The Buckley School's founder believed that all public speakers should hone their presentation skills by reading poetry out loud. We keep that worthwhile practice alive by including a poem in our magazine each month for you to read aloud. Above, Paul Laurence Dunbar photographed when he was around 18 years old.
"A plea, that upward to Heaven he flings— I know why the caged bird sings!"– From the poem "Sympathy" by Paul Laurence Dunbar
Paul Laurence Dunbar began publishing poems at age 14. He created 12 poetry collections, five novels, a play, musical review lyrics, and many newspaper articles before his death at age 33.
Dunbar was born in 1872 to Joshua and Matilda Murphy Dunbar, freed slaves from Kentucky. Their stories of plantation life would provide material for his work throughout his life. In high school, Dunbar was an outstanding student and also edited the Dayton Tattler, a newspaper published by his friend and classmate Orville Wright. (He would remain friends with the Wright brothers throughout his life.)
Unable to afford college, Dunbar worked as an elevator operator and continued writing. He caught the attention of poet James Whitcomb Riley in 1892 after reading poems at a meeting of the Western Association of Writers.
Dunbar self-published a collection of poems the following year. To help pay for printing costs, he sold the book for a dollar to people riding his elevator.
Later that year, he moved to Chicago and was befriended by Frederick Douglass, who helped him get a job and promoted his work as a writer. Over the next few years, Dunbar’s reputation as poet grew and by 1897, he was known nationally and internationally. He made a six-month tour of England to read his work, then returned to live in Washington, D.C. and work at the Library of Congress.
Suffering from tuberculosis, Dunbar believed dust in the library was making his condition worse. He left his job and dedicated himself full time to writing and giving readings. Though quite sick for many of these years, he continued to produce works and secure his status as one of America's leading poets. Dunbar died at his mother's home in Dayton, Ohio, in 1906.
The title of Maya Angelou's autobiography I Know Why the Caged Bird Sings is a line taken from Dunbar's poem "Sympathy." Dunbar's wife, writer Alice Dunbar Nelson, said the image of the caged bird was inspired by the iron gratings of the bookstacks in the Library of Congress.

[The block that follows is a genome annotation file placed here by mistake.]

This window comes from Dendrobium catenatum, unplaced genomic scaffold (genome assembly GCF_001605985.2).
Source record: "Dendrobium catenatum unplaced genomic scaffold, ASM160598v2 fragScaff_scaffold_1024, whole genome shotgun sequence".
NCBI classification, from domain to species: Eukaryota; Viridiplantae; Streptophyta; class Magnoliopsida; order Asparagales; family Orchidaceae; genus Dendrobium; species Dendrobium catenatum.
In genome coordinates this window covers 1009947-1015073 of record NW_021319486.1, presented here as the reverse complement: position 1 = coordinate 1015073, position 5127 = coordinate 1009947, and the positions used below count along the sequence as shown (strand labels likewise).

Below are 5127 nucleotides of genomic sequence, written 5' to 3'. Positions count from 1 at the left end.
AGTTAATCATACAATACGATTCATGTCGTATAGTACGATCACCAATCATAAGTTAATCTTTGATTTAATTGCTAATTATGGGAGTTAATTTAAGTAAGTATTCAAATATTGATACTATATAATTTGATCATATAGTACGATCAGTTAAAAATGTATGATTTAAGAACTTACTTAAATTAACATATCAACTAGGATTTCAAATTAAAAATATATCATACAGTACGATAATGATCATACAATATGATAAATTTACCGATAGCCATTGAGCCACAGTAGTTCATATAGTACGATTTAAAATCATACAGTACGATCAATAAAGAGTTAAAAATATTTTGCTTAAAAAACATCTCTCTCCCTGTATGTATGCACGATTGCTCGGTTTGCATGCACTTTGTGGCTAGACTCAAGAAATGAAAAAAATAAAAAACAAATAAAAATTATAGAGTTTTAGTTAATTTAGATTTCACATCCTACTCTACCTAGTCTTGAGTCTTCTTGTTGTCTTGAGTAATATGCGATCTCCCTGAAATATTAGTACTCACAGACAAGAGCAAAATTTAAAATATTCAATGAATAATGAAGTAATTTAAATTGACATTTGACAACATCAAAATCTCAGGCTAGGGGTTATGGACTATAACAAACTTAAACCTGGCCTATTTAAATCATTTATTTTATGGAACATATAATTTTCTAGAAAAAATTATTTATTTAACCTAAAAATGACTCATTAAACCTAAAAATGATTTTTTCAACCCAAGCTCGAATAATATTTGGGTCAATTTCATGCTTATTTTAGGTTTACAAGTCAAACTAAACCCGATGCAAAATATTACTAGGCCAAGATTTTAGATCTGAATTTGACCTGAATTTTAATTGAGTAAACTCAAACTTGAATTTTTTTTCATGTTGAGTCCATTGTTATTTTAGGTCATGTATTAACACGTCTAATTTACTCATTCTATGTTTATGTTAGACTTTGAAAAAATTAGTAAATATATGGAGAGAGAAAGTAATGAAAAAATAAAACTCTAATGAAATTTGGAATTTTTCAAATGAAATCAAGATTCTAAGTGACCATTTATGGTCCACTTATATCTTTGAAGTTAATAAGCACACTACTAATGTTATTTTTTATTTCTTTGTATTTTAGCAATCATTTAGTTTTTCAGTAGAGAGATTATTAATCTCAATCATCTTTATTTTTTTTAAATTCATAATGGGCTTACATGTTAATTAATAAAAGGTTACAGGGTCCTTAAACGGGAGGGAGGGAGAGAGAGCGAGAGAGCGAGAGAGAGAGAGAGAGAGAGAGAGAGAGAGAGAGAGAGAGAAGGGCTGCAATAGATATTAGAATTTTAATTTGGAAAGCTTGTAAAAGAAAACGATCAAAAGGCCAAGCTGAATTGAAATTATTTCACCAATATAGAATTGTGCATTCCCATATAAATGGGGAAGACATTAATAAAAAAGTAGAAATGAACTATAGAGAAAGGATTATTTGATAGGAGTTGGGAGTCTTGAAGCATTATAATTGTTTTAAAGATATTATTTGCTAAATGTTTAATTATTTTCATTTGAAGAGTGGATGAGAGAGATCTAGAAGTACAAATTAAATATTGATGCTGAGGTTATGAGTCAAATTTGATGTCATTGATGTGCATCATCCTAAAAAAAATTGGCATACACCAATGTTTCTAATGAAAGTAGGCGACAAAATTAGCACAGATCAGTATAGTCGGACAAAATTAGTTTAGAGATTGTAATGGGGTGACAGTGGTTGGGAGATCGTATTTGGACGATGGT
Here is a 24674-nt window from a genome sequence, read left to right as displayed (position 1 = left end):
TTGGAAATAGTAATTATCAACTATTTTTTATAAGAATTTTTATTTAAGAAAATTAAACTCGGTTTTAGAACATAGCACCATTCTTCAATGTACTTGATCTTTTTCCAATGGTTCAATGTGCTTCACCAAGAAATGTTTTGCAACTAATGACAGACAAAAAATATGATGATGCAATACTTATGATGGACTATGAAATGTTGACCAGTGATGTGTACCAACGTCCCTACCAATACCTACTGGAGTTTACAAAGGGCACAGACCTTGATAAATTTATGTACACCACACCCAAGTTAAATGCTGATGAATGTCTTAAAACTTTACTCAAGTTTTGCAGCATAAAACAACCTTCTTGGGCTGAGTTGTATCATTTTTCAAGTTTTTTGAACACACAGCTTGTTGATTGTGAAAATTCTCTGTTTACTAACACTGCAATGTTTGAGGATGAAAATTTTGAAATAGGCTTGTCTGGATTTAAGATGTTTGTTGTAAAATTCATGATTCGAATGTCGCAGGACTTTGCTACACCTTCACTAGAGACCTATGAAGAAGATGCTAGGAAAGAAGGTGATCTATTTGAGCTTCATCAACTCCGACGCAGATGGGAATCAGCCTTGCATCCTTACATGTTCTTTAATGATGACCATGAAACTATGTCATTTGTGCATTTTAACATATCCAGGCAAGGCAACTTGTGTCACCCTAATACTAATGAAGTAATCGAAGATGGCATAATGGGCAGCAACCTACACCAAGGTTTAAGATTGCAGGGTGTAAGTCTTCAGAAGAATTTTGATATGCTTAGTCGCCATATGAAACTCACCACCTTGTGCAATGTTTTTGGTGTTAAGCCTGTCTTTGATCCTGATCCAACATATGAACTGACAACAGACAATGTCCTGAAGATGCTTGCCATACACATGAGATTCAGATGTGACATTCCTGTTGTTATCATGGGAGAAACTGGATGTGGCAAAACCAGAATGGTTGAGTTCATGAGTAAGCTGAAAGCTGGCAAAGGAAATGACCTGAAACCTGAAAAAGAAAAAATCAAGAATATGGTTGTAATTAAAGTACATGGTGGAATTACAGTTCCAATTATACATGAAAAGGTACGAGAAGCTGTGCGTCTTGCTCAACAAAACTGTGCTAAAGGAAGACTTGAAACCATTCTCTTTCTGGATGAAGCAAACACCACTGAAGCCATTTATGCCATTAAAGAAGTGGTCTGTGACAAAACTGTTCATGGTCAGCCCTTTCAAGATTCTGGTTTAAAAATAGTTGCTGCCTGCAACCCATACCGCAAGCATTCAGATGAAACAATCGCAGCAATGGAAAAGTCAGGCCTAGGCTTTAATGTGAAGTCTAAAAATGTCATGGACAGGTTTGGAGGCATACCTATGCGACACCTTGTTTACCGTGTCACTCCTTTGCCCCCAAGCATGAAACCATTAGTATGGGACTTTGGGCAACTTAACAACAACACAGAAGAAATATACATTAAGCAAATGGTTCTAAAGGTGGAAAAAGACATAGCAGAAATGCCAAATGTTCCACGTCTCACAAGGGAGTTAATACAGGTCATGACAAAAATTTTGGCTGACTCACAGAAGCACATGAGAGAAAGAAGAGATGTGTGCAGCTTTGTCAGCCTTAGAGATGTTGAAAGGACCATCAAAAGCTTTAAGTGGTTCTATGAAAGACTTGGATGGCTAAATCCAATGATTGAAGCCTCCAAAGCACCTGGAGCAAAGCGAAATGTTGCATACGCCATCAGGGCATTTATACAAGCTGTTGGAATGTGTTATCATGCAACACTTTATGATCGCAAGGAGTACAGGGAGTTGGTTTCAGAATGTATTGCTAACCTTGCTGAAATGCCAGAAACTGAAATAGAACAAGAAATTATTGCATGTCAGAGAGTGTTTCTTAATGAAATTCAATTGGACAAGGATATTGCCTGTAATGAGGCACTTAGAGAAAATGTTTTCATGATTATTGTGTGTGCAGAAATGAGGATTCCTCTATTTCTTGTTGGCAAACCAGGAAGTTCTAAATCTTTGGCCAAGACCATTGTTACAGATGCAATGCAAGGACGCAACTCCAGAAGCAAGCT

Here's a poem by Dunbar for you to read aloud:
It's all a farce,—these tales they tell
About the breezes sighing,
And moans astir o'er field and dell,
Because the year is dying.
Such principles are most absurd,—
I care not who first taught 'em;
There's nothing known to beast or bird
To make a solemn autumn.
In solemn times, when grief holds sway
With countenance distressing,
You'll note the more of black and gray
Will then be used in dressing.
Now purple tints are all around;
The sky is blue and mellow;
And e'en the grasses turn the ground
From modest green to yellow.
The seed burrs all with laughter crack
On featherweed and jimson;
And leaves that should be dressed in black
Are all decked out in crimson.
A butterfly goes winging by;
A singing bird comes after;
And Nature, all from earth to sky,
Is bubbling o’er with laughter.
The ripples wimple on the rills,
Like sparkling little lasses;
The sunlight runs along the hills,
And laughs among the grasses.
The earth is just so full of fun
It really can't contain it;
And streams of mirth so freely run
The heavens seem to rain it.
Don't talk to me of solemn days
In autumn's time of splendor,
Because the sun shows fewer rays,
And these grow slant and slender.
Why, it's the climax of the year,—
The highest time of living!—
Till naturally its bursting cheer
Just melts into thanksgiving.
As a young man, Dunbar was photographed by the daughter of his high school principal, Josephine Watkins Lehman. You can see some of those wonderful portraits here.
Learn more about Dunbar's life in Dayton, Ohio, and how you can visit the house there that he purchased for his mother and lived in until his death.
Read more about Dunbar's inspiration for the "caged bird" here.
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